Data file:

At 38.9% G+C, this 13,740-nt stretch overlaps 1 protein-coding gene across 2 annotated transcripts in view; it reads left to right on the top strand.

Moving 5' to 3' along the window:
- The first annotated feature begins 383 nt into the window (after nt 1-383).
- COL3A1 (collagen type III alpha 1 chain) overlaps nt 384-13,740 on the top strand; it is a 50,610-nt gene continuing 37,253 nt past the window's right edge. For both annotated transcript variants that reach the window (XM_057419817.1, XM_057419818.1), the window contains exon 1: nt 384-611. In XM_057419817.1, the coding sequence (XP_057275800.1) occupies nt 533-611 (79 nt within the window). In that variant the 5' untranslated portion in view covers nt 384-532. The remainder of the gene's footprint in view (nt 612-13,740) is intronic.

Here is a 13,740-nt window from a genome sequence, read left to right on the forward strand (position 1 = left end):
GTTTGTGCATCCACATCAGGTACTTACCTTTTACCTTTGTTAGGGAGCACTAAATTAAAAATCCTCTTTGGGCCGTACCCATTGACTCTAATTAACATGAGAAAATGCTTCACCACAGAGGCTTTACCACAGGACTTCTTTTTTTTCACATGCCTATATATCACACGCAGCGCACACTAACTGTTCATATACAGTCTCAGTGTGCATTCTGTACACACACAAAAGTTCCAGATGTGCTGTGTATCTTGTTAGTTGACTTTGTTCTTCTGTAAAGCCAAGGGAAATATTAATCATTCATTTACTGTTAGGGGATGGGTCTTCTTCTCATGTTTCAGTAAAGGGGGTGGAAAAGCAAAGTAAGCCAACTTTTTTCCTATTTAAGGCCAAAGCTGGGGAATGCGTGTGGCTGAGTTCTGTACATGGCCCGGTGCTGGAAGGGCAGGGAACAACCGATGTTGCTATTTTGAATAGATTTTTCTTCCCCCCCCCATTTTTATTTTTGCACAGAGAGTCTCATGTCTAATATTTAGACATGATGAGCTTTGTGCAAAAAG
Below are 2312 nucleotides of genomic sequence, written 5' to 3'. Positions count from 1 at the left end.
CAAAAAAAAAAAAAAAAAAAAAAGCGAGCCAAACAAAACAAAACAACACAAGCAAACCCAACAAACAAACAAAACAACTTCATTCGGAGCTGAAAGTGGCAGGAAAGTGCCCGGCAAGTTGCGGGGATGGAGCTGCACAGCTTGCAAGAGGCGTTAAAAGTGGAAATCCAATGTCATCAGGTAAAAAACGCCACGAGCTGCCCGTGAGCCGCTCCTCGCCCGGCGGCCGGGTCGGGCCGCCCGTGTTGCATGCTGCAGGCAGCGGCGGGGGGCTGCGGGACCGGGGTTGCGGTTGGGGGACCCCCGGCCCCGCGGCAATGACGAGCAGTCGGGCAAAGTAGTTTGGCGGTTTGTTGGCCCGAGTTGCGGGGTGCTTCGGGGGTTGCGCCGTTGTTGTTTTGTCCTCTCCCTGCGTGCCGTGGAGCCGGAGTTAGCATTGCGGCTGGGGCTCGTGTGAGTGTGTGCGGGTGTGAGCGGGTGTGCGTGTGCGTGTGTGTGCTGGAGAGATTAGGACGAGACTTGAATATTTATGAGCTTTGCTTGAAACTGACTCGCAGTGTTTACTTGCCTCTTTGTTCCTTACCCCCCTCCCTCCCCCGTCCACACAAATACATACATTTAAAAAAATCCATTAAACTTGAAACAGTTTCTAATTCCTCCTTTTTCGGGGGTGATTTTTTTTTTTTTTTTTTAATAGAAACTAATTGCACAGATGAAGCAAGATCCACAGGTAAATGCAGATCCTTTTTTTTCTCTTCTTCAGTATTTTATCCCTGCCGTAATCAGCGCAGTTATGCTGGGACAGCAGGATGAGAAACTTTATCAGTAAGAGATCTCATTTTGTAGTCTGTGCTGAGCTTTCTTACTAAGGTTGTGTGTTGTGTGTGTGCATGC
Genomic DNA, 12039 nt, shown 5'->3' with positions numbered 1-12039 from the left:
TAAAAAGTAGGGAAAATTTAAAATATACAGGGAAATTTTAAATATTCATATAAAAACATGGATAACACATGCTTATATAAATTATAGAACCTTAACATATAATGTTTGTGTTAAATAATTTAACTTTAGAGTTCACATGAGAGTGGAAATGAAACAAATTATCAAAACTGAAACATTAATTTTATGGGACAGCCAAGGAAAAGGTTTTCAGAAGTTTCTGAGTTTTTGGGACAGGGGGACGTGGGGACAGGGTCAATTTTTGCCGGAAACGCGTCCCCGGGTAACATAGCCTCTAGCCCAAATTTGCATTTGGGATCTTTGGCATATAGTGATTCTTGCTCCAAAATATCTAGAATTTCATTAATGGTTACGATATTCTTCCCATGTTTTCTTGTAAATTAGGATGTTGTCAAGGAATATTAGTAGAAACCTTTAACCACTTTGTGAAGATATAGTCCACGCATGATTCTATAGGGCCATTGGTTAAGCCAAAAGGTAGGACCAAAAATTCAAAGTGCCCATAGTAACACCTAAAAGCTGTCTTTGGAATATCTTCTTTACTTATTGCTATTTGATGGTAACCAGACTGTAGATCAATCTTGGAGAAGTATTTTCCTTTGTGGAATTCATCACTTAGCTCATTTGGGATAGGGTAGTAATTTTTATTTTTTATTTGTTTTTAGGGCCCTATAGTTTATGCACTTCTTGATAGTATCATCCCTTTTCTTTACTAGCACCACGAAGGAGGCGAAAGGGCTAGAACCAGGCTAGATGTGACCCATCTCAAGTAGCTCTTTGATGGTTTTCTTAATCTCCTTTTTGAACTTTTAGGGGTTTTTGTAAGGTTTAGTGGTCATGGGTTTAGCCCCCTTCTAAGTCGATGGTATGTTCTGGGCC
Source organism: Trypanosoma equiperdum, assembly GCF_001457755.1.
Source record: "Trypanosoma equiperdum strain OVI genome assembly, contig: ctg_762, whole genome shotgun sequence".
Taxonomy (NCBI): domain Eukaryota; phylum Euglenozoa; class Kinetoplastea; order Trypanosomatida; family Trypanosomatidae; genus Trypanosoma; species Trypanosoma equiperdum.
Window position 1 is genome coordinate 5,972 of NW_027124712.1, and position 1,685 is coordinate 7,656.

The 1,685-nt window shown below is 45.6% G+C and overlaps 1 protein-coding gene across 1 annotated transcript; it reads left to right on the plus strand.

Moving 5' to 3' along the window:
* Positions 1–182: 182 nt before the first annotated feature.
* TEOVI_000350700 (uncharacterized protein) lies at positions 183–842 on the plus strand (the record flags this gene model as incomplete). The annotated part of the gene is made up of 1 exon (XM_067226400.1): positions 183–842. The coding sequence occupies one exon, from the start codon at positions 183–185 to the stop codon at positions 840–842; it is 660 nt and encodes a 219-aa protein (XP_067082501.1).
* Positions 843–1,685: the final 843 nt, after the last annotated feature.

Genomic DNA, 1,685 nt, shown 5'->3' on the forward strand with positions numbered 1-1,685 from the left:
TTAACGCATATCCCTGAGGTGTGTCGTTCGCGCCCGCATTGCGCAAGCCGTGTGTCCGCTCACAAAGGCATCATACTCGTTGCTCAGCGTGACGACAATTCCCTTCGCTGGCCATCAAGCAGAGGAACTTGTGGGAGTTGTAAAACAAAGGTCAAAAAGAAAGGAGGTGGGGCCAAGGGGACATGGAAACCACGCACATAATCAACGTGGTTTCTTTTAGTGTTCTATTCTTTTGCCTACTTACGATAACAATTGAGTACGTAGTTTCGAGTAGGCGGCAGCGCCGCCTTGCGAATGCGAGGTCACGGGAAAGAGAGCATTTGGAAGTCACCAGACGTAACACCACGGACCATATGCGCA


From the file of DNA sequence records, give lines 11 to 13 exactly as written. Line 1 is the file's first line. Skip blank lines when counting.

Source organism: Trypanosoma equiperdum, assembly GCF_001457755.1.
Source record: "Trypanosoma equiperdum strain OVI genome assembly, contig: ctg_762, whole genome shotgun sequence".
Taxonomy (NCBI): domain Eukaryota; phylum Euglenozoa; class Kinetoplastea; order Trypanosomatida; family Trypanosomatidae; genus Trypanosoma; species Trypanosoma equiperdum.